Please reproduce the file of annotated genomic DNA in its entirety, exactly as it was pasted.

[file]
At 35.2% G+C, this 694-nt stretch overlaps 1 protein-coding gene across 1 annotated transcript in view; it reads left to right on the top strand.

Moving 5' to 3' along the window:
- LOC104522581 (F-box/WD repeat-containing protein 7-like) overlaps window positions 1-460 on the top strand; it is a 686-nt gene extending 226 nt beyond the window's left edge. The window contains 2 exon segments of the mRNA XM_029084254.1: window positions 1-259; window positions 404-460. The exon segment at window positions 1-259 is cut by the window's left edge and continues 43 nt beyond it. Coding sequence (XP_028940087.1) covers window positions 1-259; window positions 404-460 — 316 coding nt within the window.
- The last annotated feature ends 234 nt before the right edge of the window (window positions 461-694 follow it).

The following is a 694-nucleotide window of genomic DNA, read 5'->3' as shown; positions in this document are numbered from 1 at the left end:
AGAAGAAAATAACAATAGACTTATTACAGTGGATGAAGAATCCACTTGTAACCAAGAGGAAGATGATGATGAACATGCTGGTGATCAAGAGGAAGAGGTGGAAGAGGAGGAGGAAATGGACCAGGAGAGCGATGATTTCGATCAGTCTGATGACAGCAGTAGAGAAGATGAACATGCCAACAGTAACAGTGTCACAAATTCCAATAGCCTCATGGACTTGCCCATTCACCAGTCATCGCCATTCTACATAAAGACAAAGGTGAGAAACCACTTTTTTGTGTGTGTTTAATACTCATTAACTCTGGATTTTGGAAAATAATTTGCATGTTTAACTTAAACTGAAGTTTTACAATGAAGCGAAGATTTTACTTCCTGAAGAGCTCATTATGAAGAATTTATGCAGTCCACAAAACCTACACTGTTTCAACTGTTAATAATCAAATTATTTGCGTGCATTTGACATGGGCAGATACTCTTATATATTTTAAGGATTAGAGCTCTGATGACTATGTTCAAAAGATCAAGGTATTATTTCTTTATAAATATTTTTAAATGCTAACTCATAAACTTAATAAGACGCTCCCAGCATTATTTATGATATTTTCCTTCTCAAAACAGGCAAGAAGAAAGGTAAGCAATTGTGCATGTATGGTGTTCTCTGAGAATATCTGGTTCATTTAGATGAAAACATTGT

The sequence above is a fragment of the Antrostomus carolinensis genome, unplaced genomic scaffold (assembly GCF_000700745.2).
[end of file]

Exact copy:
At 35.2% G+C, this 694-nt stretch overlaps 1 protein-coding gene across 1 annotated transcript in view; it reads left to right on the top strand.

Moving 5' to 3' along the window:
- LOC104522581 (F-box/WD repeat-containing protein 7-like) overlaps window positions 1-460 on the top strand; it is a 686-nt gene extending 226 nt beyond the window's left edge. The window contains 2 exon segments of the mRNA XM_029084254.1: window positions 1-259; window positions 404-460. The exon segment at window positions 1-259 is cut by the window's left edge and continues 43 nt beyond it. Coding sequence (XP_028940087.1) covers window positions 1-259; window positions 404-460 — 316 coding nt within the window.
- The last annotated feature ends 234 nt before the right edge of the window (window positions 461-694 follow it).

The following is a 694-nucleotide window of genomic DNA, read 5'->3' as shown; positions in this document are numbered from 1 at the left end:
AGAAGAAAATAACAATAGACTTATTACAGTGGATGAAGAATCCACTTGTAACCAAGAGGAAGATGATGATGAACATGCTGGTGATCAAGAGGAAGAGGTGGAAGAGGAGGAGGAAATGGACCAGGAGAGCGATGATTTCGATCAGTCTGATGACAGCAGTAGAGAAGATGAACATGCCAACAGTAACAGTGTCACAAATTCCAATAGCCTCATGGACTTGCCCATTCACCAGTCATCGCCATTCTACATAAAGACAAAGGTGAGAAACCACTTTTTTGTGTGTGTTTAATACTCATTAACTCTGGATTTTGGAAAATAATTTGCATGTTTAACTTAAACTGAAGTTTTACAATGAAGCGAAGATTTTACTTCCTGAAGAGCTCATTATGAAGAATTTATGCAGTCCACAAAACCTACACTGTTTCAACTGTTAATAATCAAATTATTTGCGTGCATTTGACATGGGCAGATACTCTTATATATTTTAAGGATTAGAGCTCTGATGACTATGTTCAAAAGATCAAGGTATTATTTCTTTATAAATATTTTTAAATGCTAACTCATAAACTTAATAAGACGCTCCCAGCATTATTTATGATATTTTCCTTCTCAAAACAGGCAAGAAGAAAGGTAAGCAATTGTGCATGTATGGTGTTCTCTGAGAATATCTGGTTCATTTAGATGAAAACATTGT

The sequence above is a fragment of the Antrostomus carolinensis genome, unplaced genomic scaffold (assembly GCF_000700745.2).